Distal Renal Tubular Acidosis Panel

Summary and Pricing

Test Method

Exome Sequencing with CNV Detection
Test Code Test Copy Genes Gene CPT Codes Copy CPT Codes
10159 ATP6V0A4 81479,81479 Order Options and Pricing
ATP6V1B1 81479,81479
CA2 81479,81479
SLC4A1 81479,81479
Test Code Test Copy Genes Panel CPT Code Gene CPT Codes Copy CPT Code Base Price
10159Genes x (4)81479 81479 $890 Order Options and Pricing

Pricing Comments

We are happy to accommodate requests for testing single genes in this panel or a subset of these genes. The price will remain the list price. If desired, free reflex testing to remaining genes on panel is available. Alternatively, a single gene or subset of genes can also be ordered via our PGxome Custom Panel tool.

An additional 25% charge will be applied to STAT orders. STAT orders are prioritized throughout the testing process.

For Reflex to PGxome pricing click here.

Turnaround Time

18 days on average for standard orders or 14 days on average for STAT orders.

Once a specimen has started the testing process in our lab, the most accurate prediction of TAT will be displayed in the myPrevent portal as an Estimated Report Date (ERD) range. We calculate the ERD for each specimen as testing progresses; therefore the ERD range may differ from our published average TAT. View more about turnaround times here.

Targeted Testing

For ordering sequencing of targeted known variants, go to our Targeted Variants page.

EMAIL CONTACTS

Genetic Counselors

Geneticist

Clinical Features and Genetics

Clinical Features

Hereditary forms of distal renal tubular acidosis (dRTA) result from impaired acid excretion at intercalated cells in the collecting tubules and are characterized by hyperchloremic metabolic acidosis without bicarbonaturia or diarrhea (Alper 2010; Batlle et al. 2012). Common clinical features include retarded growth, osteomalacia, hypercalciuria, hypocitraturia, nephrocalcinosis, polyuria and hypokalemia. To date, known genetic defects for dRTA have found in genes encoding acid–base transporters including the basolateral anion exchanger 1 (AE1), the cytosolic carbonic anhydrase II (CA2), the B1-subunit (ATP6V1B1) and the A4 unite (ATP6V0A4) of the vacuolar H+-ATPase (V-ATPase). Hearing loss presents in approximately one-third of patients due to defects in subunits of the V-ATPase.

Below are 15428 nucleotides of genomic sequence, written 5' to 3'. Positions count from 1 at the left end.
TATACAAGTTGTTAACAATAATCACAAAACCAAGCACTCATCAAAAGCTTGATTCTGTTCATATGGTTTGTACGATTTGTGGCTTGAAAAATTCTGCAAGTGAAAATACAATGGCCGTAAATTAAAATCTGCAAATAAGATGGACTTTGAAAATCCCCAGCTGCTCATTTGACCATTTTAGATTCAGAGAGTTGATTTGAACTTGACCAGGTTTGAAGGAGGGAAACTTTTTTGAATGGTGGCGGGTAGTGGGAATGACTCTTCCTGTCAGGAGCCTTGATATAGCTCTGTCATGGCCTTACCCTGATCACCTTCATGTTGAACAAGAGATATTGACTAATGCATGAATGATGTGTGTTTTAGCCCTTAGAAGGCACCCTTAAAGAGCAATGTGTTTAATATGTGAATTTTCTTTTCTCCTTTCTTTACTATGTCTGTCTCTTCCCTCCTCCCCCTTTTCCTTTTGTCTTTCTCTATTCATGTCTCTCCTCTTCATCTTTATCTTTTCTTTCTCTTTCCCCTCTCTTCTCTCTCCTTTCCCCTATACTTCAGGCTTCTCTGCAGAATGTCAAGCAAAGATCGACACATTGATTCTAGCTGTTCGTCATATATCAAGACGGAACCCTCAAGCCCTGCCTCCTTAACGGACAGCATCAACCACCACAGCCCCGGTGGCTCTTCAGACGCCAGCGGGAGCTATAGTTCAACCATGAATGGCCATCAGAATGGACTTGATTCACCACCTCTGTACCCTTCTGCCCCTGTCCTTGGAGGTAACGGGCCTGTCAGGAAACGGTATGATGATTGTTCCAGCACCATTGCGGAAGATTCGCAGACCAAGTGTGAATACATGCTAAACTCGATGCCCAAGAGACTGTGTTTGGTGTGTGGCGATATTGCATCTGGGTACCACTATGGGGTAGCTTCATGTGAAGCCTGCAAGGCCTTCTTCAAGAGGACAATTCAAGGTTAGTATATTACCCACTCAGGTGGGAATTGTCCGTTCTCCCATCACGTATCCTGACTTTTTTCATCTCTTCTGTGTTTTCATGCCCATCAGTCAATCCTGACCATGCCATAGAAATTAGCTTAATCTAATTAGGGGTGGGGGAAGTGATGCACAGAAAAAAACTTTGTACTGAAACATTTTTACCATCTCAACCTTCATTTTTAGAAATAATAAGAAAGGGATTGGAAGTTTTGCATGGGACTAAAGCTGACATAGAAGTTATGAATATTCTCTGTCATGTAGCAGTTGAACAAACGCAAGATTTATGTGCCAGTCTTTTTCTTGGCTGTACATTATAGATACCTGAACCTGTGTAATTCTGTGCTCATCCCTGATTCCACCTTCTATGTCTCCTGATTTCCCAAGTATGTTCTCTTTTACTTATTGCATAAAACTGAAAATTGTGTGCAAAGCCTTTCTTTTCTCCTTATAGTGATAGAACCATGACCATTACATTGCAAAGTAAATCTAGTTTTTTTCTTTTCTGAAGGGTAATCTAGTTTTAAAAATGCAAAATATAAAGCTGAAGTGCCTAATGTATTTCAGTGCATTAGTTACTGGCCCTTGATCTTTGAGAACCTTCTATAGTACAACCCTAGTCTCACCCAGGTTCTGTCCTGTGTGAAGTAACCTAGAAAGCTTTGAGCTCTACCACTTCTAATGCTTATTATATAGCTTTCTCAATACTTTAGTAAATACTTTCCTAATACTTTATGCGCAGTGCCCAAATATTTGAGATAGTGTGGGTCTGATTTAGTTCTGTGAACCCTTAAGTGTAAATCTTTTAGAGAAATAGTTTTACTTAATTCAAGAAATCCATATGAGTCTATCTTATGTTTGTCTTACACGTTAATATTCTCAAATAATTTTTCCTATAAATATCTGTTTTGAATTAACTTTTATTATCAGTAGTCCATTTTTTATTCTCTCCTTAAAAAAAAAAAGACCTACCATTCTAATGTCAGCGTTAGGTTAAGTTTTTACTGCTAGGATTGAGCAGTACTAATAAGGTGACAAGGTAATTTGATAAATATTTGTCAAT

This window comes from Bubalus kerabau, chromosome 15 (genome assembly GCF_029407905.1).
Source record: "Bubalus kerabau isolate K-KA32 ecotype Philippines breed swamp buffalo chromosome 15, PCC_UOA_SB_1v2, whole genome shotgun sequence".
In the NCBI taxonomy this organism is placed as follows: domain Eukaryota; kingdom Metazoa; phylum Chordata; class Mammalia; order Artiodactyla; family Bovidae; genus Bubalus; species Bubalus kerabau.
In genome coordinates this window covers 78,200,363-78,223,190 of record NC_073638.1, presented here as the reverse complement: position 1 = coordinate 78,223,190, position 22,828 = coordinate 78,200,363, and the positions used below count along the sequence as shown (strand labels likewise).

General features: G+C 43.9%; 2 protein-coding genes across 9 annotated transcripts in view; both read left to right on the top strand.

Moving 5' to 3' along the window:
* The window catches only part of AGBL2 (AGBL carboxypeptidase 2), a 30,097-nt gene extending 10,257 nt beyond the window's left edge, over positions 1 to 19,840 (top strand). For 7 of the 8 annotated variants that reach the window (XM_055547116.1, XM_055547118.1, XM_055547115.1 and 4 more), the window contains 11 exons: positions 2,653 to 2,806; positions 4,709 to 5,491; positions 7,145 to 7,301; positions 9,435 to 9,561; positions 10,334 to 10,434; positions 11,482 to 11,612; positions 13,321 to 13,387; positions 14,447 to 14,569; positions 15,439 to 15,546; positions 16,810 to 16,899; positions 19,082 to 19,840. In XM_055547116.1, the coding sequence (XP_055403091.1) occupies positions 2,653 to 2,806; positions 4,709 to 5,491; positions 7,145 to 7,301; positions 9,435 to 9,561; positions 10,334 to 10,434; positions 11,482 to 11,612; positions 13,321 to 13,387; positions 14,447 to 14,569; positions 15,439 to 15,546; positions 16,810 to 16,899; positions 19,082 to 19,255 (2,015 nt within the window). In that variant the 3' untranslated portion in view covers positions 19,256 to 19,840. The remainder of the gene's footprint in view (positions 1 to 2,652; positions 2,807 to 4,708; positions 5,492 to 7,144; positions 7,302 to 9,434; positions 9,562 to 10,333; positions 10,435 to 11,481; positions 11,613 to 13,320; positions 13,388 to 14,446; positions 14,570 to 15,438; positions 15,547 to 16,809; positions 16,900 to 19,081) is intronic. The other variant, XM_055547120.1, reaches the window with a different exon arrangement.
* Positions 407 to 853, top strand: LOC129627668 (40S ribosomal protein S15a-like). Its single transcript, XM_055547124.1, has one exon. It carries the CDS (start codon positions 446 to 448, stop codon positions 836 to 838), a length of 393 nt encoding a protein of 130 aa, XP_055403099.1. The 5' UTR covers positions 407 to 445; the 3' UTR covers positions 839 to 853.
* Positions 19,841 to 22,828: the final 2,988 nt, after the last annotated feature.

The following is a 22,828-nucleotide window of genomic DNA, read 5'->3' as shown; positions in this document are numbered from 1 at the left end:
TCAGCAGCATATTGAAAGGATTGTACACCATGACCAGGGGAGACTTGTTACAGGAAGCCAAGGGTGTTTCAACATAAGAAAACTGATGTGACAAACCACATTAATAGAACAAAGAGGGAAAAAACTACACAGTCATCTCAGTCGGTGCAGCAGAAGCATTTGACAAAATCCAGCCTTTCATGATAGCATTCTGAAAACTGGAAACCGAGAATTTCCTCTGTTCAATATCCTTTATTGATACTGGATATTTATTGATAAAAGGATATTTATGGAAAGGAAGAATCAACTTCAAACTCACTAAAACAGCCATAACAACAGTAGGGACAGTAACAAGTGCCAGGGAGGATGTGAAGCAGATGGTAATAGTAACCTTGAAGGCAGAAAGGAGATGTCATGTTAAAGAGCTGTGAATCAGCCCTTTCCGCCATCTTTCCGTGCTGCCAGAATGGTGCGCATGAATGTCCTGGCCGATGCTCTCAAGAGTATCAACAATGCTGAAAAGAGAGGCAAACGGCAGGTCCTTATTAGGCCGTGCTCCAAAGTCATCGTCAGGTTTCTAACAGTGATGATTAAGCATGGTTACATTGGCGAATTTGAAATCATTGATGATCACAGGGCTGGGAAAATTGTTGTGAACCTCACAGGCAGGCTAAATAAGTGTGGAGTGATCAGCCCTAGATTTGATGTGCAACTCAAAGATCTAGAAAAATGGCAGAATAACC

SLC4A1-associated dRTA can be inherited in an autosomal dominant or recessive manner. The autosomal dominant form (childhood onset) is more common and is rarely associated with blood cell abnormalities (featured by hemolytic anemia) while the recessive type (onset earlier than the dominant form) is less common and is usually (but not always) concurrent with hemolytic anemia, mostly seen in Southeast Asia.

Patients with CA2 deficiency present recessive combined proximal and distal (mixed) RTA. Proximal RTA (pRTA) is characterized by reduced proximal nephron bicarbonate reabsorption. In addition to mixed pRTA and dRTA, these patients can have intracerebral calcifications, cognitive impairment, osteopetrosis, and hearing loss. However, phenotypes vary greatly and genotype-phenotype correlations have not been established.

Recessive ATP6V1B1 pathogenic variants cause dRTA with congenital or early onset sensorineural deafness (Karet et al. 1999; Stover et al. 2002). The majority of this type of dRTA are diagnosed by age 1. Hearing loss is mostly diagnosed by age 3.

ATP6V0A4 pathogenic variants cause recessive dRTA with normal hearing or late onset hearing loss (Karet et al. 1999; Stover et al. 2002). This type of dRTA presents in early childhood. Hearing loss has been found in the second and third decade of patients’ lives (Stover et al. 2002). Hyperammonemia has been also reported as part of the presentation (Alper 2010).

Genetics

The basolateral anion exchanger 1 (AE1) encoded by the SLC4A1 gene (19 coding exons) has the greatest expression abundance in erythrocytes and type A acid-secreting intercalated cells of the renal collecting duct. Therefore, a wide spectrum of SLC4A1 pathogenic variants has been associated with dRTA and/or blood cell abnormalities (Alper 2009; Alper 2010; Batlle et al. 2012). Trafficking defects in the mutant AE1 protein is the underlining mechanism for dRTA while blood cell abnormalities are due to a dosage effect (unstable mRNA). Genetic defects of SLC4A1 found to date include missense, nonsense, splicing, regulatory mutations and small deletion/insertions (Human Gene Mutation Database). Exon-level large deletions involving SLC4A1 have not been reported to date. SLC4A1 pathogenic variants associated with isolated dRTA are clustered throughout the transmembrane domains and the short C-terminal cytoplasmic tail. SLC4A1-associated dRTA can be inherited in an autosomal dominant or recessive manner.

CA2 deficiency is an autosomal recessive disorder caused by CA2 pathogenic variants (Venta et al. 1991; Hu et al. 1992). CA2 has 7 exons that encode the cytosolic carbonic anhydrase II, which catalyzes reversible hydration of carbon dioxide. Genetic defects of CA2 found to date include missense, nonsense, splicing mutations and small deletion/insertions (Human Gene Mutation Database). Exon-level large deletions involving CA2 have not been reported.